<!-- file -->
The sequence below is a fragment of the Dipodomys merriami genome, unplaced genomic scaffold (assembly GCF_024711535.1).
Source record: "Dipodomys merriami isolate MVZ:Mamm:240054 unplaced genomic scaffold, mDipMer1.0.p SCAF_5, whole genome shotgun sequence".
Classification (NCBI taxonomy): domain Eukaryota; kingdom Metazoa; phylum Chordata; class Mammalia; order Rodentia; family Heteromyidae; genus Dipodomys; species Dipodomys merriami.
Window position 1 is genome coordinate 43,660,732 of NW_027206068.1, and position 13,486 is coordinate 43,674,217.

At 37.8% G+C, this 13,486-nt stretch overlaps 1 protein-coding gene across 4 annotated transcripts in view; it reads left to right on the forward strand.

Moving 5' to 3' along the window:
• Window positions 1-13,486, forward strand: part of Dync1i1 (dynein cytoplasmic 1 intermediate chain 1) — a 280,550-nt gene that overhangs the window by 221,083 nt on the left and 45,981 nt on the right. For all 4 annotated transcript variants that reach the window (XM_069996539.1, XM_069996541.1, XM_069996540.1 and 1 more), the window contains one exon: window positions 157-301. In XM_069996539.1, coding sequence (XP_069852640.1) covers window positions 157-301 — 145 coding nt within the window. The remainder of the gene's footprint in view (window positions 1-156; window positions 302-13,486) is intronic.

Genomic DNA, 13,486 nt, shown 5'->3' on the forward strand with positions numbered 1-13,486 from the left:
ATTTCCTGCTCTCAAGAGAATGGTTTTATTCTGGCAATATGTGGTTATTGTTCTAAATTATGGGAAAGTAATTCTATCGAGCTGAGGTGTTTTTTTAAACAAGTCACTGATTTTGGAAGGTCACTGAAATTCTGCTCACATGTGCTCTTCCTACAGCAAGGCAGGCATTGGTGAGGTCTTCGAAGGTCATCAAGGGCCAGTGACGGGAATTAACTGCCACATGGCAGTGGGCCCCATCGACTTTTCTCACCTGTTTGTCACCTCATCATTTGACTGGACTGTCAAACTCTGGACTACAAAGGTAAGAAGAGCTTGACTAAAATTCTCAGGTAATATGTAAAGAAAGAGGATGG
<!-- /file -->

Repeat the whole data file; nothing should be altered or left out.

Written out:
The sequence below is a fragment of the Dipodomys merriami genome, unplaced genomic scaffold (assembly GCF_024711535.1).
Source record: "Dipodomys merriami isolate MVZ:Mamm:240054 unplaced genomic scaffold, mDipMer1.0.p SCAF_5, whole genome shotgun sequence".
Classification (NCBI taxonomy): domain Eukaryota; kingdom Metazoa; phylum Chordata; class Mammalia; order Rodentia; family Heteromyidae; genus Dipodomys; species Dipodomys merriami.
Window position 1 is genome coordinate 43,660,732 of NW_027206068.1, and position 13,486 is coordinate 43,674,217.

At 37.8% G+C, this 13,486-nt stretch overlaps 1 protein-coding gene across 4 annotated transcripts in view; it reads left to right on the forward strand.

Moving 5' to 3' along the window:
• Window positions 1-13,486, forward strand: part of Dync1i1 (dynein cytoplasmic 1 intermediate chain 1) — a 280,550-nt gene that overhangs the window by 221,083 nt on the left and 45,981 nt on the right. For all 4 annotated transcript variants that reach the window (XM_069996539.1, XM_069996541.1, XM_069996540.1 and 1 more), the window contains one exon: window positions 157-301. In XM_069996539.1, coding sequence (XP_069852640.1) covers window positions 157-301 — 145 coding nt within the window. The remainder of the gene's footprint in view (window positions 1-156; window positions 302-13,486) is intronic.

Genomic DNA, 13,486 nt, shown 5'->3' on the forward strand with positions numbered 1-13,486 from the left:
ATTTCCTGCTCTCAAGAGAATGGTTTTATTCTGGCAATATGTGGTTATTGTTCTAAATTATGGGAAAGTAATTCTATCGAGCTGAGGTGTTTTTTTAAACAAGTCACTGATTTTGGAAGGTCACTGAAATTCTGCTCACATGTGCTCTTCCTACAGCAAGGCAGGCATTGGTGAGGTCTTCGAAGGTCATCAAGGGCCAGTGACGGGAATTAACTGCCACATGGCAGTGGGCCCCATCGACTTTTCTCACCTGTTTGTCACCTCATCATTTGACTGGACTGTCAAACTCTGGACTACAAAGGTAAGAAGAGCTTGACTAAAATTCTCAGGTAATATGTAAAGAAAGAGGATGG